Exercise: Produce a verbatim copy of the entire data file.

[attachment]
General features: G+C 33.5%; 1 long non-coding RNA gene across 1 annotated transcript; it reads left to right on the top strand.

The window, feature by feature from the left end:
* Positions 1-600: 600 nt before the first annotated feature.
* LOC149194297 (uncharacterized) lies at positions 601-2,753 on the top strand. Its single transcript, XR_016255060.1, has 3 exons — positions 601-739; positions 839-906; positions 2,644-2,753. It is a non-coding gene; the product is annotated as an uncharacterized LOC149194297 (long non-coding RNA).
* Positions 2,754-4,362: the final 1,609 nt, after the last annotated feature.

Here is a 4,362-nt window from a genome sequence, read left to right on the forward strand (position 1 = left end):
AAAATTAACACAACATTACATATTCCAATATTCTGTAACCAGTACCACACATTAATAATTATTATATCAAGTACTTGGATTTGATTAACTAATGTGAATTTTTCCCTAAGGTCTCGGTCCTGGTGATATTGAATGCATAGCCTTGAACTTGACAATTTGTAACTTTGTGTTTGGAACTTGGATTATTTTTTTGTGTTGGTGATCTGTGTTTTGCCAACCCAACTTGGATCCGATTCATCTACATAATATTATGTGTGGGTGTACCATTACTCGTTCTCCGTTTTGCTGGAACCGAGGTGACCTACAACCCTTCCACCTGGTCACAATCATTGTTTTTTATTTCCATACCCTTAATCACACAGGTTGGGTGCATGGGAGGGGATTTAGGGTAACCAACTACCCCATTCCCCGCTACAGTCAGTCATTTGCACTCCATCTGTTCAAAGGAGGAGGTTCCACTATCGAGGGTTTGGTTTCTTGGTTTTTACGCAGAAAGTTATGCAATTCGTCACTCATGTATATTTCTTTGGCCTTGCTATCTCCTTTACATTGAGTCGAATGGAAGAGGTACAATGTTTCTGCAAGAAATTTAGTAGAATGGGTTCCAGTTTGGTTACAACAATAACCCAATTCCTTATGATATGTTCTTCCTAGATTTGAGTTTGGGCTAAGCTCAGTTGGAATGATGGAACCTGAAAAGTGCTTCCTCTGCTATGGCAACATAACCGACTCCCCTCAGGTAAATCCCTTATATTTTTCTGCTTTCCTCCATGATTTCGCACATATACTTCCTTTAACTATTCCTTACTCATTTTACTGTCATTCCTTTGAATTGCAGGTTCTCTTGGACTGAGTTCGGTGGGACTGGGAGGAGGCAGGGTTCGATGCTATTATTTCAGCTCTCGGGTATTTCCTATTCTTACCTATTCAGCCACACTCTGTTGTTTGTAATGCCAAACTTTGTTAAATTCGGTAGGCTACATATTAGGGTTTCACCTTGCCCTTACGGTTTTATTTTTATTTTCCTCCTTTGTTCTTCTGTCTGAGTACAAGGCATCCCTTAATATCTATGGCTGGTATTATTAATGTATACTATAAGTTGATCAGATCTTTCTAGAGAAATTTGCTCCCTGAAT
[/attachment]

General features: G+C 33.5%; 1 long non-coding RNA gene across 1 annotated transcript; it reads left to right on the top strand.

The window, feature by feature from the left end:
* Positions 1-600: 600 nt before the first annotated feature.
* LOC149194297 (uncharacterized) lies at positions 601-2,753 on the top strand. Its single transcript, XR_016255060.1, has 3 exons — positions 601-739; positions 839-906; positions 2,644-2,753. It is a non-coding gene; the product is annotated as an uncharacterized LOC149194297 (long non-coding RNA).
* Positions 2,754-4,362: the final 1,609 nt, after the last annotated feature.

Here is a 4,362-nt window from a genome sequence, read left to right on the forward strand (position 1 = left end):
AAAATTAACACAACATTACATATTCCAATATTCTGTAACCAGTACCACACATTAATAATTATTATATCAAGTACTTGGATTTGATTAACTAATGTGAATTTTTCCCTAAGGTCTCGGTCCTGGTGATATTGAATGCATAGCCTTGAACTTGACAATTTGTAACTTTGTGTTTGGAACTTGGATTATTTTTTTGTGTTGGTGATCTGTGTTTTGCCAACCCAACTTGGATCCGATTCATCTACATAATATTATGTGTGGGTGTACCATTACTCGTTCTCCGTTTTGCTGGAACCGAGGTGACCTACAACCCTTCCACCTGGTCACAATCATTGTTTTTTATTTCCATACCCTTAATCACACAGGTTGGGTGCATGGGAGGGGATTTAGGGTAACCAACTACCCCATTCCCCGCTACAGTCAGTCATTTGCACTCCATCTGTTCAAAGGAGGAGGTTCCACTATCGAGGGTTTGGTTTCTTGGTTTTTACGCAGAAAGTTATGCAATTCGTCACTCATGTATATTTCTTTGGCCTTGCTATCTCCTTTACATTGAGTCGAATGGAAGAGGTACAATGTTTCTGCAAGAAATTTAGTAGAATGGGTTCCAGTTTGGTTACAACAATAACCCAATTCCTTATGATATGTTCTTCCTAGATTTGAGTTTGGGCTAAGCTCAGTTGGAATGATGGAACCTGAAAAGTGCTTCCTCTGCTATGGCAACATAACCGACTCCCCTCAGGTAAATCCCTTATATTTTTCTGCTTTCCTCCATGATTTCGCACATATACTTCCTTTAACTATTCCTTACTCATTTTACTGTCATTCCTTTGAATTGCAGGTTCTCTTGGACTGAGTTCGGTGGGACTGGGAGGAGGCAGGGTTCGATGCTATTATTTCAGCTCTCGGGTATTTCCTATTCTTACCTATTCAGCCACACTCTGTTGTTTGTAATGCCAAACTTTGTTAAATTCGGTAGGCTACATATTAGGGTTTCACCTTGCCCTTACGGTTTTATTTTTATTTTCCTCCTTTGTTCTTCTGTCTGAGTACAAGGCATCCCTTAATATCTATGGCTGGTATTATTAATGTATACTATAAGTTGATCAGATCTTTCTAGAGAAATTTGCTCCCTGAAT